The company’s mainstream design and engineering modelling system is looking to gain better handling of mesh-based geometry (using Siemens’ convergent modelling technology also built into NX), topology optimisation, better tools around 3D printing as well as other updates across some of the add-ons for CFD simulation, CNC machining and dated a management.
Meshes and Convergent Modelling
Solid Edge ST10’s big ticket items are in many cases, enabled by the addition of Siemens’ in-house developed Convergent Modelling technology. If you’ve not heard about this yet, it was introduced into its enterprise-focused system, NX, in the last release (Our review is here).
For the last year or so, Siemens PLM has been talking about Convergent Modelling technology. As is now increasingly common, the Siemens development team has been exploring ways to bring mesh or facetted data into its design systems to work alongside more traditional solid and surface modelling technologies.
While much of this has been driven by the rise of the tessellated 3D printing formats (such as STL), it’s undoubtedly true that non-analytic, mesh-based geometry is becoming more frequently found or resultant from a number of processes; whether that’s exported and shared data, laser scanned or from simulation studies.
The goal is that mesh-based geometry can co-exist and interact with more traditional solid and surface geometry. While this isn’t a new endeavour (Delcam began doing this over 10 years ago with PowerShape), it’s still not common.
The Solid Edge implementation looks pretty well thought out. There are not just the import tools, but tools to do some quick clean up and patching (for filling holes, removing artefacts from scans or unwanted) features, surface fitting to swap out mesh regions for more traditional surfaces (including some nice surface trimming tools).
Once the mesh has been cleaned up, it can then be used as the basis for standard modelling operations using the existing tools – though as with NX, I’m sure there will be some limitations on what you can do with a mesh, this looks pretty advanced for a first release.
Alongside the core ability to handle meshed more efficiently, this release also has tools that allow you to conduct topology optimisation.
Again, following the lead from the NX, the Solid Edge team has also integrated Frustum’s topology optimisation engine. While there’s a number of topology optimisation solvers out there, Frustum’s is interesting due to the results you end up with.
It follows the usual workflow of modelling up your design space (including regions you need to maintain), adding in the boundary conditions (such as loads and constraints) and letting it work.
Most topology optimisation tools (and I have no reason to doubt that Frustum’s solver is any different) use an element mesh and the end result is a pretty rough triangulated mesh. Frustum’s solve doesn’t and gives you a much nicer form.
It’s a mesh, but with the additions we’ve already detailed above, this isn’t so much of an issue for Solid Edge anymore.
Just as a side note, even if you don’t have Solid Edge, you can experiment with Frustum’s technology by giving its solver a whirl in a cloud-based environment – sign up is here. Upload requires a STEP file, you define your boundary conditions and results cloud compute efficiently.
Additive manufacturing and 3D Printing support
This is still a hot topic amongst many of the 3D CAD vendors and Solid Edge’s team is no different.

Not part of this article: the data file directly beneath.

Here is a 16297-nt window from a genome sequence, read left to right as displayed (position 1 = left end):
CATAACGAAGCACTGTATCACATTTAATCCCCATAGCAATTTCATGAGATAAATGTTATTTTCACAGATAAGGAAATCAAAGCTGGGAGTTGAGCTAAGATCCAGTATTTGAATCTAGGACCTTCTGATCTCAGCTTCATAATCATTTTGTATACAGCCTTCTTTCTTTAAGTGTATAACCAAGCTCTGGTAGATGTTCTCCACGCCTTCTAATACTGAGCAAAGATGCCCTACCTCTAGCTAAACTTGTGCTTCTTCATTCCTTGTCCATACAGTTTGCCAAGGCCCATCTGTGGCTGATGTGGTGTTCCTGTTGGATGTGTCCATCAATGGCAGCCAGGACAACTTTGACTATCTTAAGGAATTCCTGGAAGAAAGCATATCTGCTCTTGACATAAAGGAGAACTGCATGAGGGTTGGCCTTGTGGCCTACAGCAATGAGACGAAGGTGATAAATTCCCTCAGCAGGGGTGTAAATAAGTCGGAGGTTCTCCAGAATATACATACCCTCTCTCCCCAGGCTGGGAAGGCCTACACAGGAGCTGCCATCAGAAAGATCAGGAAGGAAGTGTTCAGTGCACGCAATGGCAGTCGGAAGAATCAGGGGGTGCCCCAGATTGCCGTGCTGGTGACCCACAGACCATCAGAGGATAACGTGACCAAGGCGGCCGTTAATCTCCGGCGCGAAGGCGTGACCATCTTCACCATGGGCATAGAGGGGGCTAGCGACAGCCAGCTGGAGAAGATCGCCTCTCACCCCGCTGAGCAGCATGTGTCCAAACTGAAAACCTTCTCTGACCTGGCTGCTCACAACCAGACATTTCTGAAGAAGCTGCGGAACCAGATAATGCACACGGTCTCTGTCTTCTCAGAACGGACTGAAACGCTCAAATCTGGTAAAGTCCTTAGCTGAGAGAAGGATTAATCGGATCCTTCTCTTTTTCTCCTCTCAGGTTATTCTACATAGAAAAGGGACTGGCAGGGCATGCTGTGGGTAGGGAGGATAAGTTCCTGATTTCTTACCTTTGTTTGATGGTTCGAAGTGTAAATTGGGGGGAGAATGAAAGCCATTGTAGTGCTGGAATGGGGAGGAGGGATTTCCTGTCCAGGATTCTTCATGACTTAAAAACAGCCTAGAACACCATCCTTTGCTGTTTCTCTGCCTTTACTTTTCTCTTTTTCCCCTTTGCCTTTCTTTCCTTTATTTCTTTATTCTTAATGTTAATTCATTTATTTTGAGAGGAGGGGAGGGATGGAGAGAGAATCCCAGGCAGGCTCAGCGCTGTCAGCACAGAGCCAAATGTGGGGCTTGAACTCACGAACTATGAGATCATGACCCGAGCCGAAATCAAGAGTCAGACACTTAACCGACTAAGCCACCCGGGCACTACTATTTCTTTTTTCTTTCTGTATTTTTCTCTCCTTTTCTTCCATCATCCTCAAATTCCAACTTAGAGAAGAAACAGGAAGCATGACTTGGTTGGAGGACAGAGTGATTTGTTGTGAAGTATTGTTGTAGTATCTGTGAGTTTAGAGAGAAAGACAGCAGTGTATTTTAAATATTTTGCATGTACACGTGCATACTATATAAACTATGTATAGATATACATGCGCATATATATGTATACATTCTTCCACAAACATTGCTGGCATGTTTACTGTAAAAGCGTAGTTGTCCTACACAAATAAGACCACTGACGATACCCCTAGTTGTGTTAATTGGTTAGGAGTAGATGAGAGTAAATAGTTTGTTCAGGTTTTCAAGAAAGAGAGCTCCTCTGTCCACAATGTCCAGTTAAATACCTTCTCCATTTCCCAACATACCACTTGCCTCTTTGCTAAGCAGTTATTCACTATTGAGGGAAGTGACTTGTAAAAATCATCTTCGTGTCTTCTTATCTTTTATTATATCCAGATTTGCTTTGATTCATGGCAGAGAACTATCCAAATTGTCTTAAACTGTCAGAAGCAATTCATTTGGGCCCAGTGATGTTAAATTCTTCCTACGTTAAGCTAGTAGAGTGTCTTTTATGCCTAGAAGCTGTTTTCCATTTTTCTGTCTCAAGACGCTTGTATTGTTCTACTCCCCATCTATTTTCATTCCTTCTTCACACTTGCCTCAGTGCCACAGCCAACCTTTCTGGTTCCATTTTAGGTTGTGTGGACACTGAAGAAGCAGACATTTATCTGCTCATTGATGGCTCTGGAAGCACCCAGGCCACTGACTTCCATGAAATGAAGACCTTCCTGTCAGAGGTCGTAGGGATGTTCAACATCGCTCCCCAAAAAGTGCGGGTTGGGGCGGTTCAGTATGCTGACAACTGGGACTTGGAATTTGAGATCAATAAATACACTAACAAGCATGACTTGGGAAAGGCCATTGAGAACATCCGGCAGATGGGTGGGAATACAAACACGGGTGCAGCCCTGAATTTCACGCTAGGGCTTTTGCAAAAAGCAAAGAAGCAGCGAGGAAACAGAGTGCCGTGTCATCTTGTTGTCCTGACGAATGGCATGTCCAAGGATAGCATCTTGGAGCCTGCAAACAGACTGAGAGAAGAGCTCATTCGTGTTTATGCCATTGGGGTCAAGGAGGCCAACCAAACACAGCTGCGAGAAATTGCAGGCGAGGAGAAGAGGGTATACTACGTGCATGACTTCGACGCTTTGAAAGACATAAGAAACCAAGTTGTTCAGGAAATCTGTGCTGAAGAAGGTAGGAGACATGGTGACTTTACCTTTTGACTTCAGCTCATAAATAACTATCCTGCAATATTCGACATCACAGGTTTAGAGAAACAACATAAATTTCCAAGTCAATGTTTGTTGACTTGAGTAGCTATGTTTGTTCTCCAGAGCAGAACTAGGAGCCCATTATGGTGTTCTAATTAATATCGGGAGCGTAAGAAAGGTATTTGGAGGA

The ST10 brings a new set of tools that allow you to prepare your geometry for 3D print, whether you’re doing that using in-house facilities or using a service provider.
When it comes to in house workflows, the new tools allow you to arrange your parts on a build platform or bed, define tessellation quality, do some scaling work.
Solid Edge’s synchronous technology tools are already pretty sweet for pre-processing parts for 3D printing, particularly when it comes to splitting large parts for multiple builds (to split them up and add locating features) or adapting scaled down parts (where thin walls need to be addressed).
The demo shown shows you connecting directly to you machine if you need to connect to your machine (assuming its on the list of machines supported) – the reality is that you’re going to load the resultant STL or 3MF file from Solid Edge and run it through your set-up software anyway.
Perhaps more interestingly, as folks start to experiment with more exotic types of 3D print and additive manufacturing process, is Siemens’ tie up with 3freeyourmind.
This connects Solid Edge to the company’s service provider quotation web service, so you can see potential costs for your parts in a range of materials and processes – you can order them directly through the service too.
Computational Fluid Dynamics (CFD)
Back in September last year, the Solid Edge team talked about an integration between its product and Mentor Graphics’ CFD group to bring that type of simulation to Solid Edge.
The months in between has seen few changes and it now, with Siemens owning Mentor Graphics, the whole thing makes more sense.
The add-on, FloEFD, lets users conduct fluid flow simulations within Solid Edge models – whether that’s internal fluid flow studies or more thermal planning studies around the interior of a product.
The current release looks well thought out and brings a set of tools to Solid Edge that, with the acquisition, are only going to become more intelligent and more productive.
We’ll be taking a deeper look at these updates and others made in Solid Edge ST10 in the July/August issue of DEVELOP3D.
In the meantime, you might find it interesting to watch the man behind Solid Edge’s development, Dan Staples, give his talk at DEVELOP3D Live this year.